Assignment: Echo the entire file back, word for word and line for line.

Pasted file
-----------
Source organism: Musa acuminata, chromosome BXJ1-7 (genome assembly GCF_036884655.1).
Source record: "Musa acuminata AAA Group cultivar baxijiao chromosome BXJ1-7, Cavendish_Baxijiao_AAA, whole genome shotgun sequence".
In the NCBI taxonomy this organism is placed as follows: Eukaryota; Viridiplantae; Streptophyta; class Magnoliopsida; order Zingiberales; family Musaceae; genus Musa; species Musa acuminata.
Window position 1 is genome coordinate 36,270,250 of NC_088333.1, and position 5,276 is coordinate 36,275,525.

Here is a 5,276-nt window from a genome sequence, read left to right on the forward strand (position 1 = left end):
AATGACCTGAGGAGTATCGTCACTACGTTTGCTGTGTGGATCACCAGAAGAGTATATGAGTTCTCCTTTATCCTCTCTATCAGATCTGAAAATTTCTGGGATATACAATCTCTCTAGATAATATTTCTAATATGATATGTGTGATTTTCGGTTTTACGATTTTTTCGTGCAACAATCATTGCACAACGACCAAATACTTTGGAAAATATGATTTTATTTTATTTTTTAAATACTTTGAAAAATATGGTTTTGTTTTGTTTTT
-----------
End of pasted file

Source organism: Musa acuminata, chromosome BXJ1-7 (genome assembly GCF_036884655.1).
Source record: "Musa acuminata AAA Group cultivar baxijiao chromosome BXJ1-7, Cavendish_Baxijiao_AAA, whole genome shotgun sequence".
In the NCBI taxonomy this organism is placed as follows: Eukaryota; Viridiplantae; Streptophyta; class Magnoliopsida; order Zingiberales; family Musaceae; genus Musa; species Musa acuminata.
Window position 1 is genome coordinate 36,270,250 of NC_088333.1, and position 5,276 is coordinate 36,275,525.

Here is a 5,276-nt window from a genome sequence, read left to right on the forward strand (position 1 = left end):
AATGACCTGAGGAGTATCGTCACTACGTTTGCTGTGTGGATCACCAGAAGAGTATATGAGTTCTCCTTTATCCTCTCTATCAGATCTGAAAATTTCTGGGATATACAATCTCTCTAGATAATATTTCTAATATGATATGTGTGATTTTCGGTTTTACGATTTTTTCGTGCAACAATCATTGCACAACGACCAAATACTTTGGAAAATATGATTTTATTTTATTTTTTAAATACTTTGAAAAATATGGTTTTGTTTTGTTTTT